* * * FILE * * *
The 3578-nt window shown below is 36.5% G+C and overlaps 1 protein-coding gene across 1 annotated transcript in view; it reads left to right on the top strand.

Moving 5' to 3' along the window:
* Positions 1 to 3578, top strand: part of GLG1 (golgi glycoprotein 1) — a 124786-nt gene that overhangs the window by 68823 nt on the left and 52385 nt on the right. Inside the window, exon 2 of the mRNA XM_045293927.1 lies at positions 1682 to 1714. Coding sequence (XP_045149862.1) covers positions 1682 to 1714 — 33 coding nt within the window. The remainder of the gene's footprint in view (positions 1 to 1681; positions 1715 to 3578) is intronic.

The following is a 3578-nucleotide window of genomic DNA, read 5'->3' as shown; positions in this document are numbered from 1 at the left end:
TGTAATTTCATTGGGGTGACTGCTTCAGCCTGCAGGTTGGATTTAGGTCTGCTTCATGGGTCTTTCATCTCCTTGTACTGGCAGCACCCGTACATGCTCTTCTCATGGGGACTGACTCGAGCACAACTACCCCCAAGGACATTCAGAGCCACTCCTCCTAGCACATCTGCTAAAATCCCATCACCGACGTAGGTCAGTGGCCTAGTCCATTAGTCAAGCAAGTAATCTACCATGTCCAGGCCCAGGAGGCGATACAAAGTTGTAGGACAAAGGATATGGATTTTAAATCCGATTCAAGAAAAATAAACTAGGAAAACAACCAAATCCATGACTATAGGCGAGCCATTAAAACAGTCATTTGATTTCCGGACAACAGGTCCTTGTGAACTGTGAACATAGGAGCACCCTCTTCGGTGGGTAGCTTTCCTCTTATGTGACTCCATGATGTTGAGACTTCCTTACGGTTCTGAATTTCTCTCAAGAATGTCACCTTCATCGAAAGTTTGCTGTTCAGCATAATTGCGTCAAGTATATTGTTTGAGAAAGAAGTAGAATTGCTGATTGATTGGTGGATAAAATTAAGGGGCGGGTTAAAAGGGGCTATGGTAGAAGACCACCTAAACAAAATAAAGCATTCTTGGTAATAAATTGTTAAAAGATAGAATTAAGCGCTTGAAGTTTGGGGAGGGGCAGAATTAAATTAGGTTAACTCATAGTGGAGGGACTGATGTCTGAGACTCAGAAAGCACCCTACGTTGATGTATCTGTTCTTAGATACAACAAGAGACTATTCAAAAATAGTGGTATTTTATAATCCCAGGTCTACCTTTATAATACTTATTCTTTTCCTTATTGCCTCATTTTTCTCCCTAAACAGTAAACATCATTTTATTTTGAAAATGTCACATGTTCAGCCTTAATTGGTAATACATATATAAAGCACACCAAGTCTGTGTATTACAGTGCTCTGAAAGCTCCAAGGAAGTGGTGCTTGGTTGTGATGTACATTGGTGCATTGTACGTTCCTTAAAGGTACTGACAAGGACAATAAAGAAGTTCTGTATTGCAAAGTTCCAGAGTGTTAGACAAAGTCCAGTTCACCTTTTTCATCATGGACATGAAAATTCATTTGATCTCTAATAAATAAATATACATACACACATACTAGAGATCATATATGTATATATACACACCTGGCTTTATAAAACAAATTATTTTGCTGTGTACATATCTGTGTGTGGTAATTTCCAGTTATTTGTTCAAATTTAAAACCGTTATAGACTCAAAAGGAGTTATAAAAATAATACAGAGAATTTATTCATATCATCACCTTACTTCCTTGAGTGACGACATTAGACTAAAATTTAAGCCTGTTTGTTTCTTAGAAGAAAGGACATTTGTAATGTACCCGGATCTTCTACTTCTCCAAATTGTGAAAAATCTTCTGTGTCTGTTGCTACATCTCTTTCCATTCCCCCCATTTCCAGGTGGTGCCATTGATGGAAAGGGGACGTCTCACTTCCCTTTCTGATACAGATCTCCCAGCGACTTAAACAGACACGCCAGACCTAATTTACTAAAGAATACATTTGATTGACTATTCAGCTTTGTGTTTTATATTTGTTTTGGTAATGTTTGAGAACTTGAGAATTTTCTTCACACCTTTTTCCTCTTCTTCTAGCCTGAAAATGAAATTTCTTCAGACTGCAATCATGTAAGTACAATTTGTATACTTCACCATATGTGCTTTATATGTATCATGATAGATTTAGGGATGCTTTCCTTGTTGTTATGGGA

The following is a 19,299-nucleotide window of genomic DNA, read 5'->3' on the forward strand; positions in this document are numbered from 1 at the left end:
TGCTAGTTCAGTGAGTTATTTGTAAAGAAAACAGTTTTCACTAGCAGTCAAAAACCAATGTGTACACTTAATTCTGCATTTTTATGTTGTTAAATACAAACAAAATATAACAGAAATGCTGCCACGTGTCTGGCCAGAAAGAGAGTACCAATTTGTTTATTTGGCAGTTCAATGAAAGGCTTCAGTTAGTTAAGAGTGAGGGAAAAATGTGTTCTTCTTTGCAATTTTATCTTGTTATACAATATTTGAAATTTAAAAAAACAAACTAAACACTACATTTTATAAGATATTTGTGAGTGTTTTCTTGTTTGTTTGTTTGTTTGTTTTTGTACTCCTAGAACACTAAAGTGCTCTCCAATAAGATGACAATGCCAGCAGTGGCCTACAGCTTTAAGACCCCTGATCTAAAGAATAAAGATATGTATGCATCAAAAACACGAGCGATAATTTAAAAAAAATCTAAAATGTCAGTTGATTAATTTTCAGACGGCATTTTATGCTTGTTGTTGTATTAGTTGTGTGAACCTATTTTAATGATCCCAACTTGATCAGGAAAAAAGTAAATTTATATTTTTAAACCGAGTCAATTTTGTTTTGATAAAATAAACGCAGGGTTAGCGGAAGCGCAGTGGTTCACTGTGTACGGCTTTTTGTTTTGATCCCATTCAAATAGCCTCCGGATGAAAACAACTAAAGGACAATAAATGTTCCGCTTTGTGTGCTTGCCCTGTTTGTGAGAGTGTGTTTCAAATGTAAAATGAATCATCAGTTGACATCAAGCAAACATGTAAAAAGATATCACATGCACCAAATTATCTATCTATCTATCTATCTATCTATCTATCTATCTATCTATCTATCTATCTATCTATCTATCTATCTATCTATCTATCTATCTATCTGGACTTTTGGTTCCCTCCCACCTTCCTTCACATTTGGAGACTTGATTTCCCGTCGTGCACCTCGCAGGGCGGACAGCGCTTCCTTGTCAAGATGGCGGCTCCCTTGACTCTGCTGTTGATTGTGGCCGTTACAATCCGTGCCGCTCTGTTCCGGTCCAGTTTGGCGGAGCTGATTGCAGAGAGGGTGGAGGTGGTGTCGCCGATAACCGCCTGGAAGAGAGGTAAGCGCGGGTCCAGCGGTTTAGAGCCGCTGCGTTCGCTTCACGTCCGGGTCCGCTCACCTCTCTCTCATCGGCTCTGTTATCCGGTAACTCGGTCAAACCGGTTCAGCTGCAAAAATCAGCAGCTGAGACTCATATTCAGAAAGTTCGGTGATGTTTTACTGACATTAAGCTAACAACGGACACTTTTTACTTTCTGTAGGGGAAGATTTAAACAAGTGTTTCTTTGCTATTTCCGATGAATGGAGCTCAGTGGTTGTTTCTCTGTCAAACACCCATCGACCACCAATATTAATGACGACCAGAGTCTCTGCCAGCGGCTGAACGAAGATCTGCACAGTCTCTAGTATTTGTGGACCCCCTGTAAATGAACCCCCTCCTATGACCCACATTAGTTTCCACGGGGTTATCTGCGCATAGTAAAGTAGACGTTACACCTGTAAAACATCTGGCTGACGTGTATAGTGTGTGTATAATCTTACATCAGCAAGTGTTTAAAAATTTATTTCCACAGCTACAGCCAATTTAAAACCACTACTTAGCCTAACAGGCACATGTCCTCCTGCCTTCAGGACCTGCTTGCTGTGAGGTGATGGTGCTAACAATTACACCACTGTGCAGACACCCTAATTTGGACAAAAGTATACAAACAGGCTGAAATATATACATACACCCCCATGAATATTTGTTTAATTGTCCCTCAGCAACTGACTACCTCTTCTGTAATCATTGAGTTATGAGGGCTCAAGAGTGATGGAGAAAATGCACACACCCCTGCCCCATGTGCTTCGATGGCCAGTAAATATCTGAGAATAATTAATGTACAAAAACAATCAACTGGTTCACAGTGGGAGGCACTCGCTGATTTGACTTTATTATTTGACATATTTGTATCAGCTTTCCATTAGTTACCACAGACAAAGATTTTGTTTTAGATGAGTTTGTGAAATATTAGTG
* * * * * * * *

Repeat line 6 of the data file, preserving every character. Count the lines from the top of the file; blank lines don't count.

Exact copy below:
The following is a 19,299-nucleotide window of genomic DNA, read 5'->3' on the forward strand; positions in this document are numbered from 1 at the left end: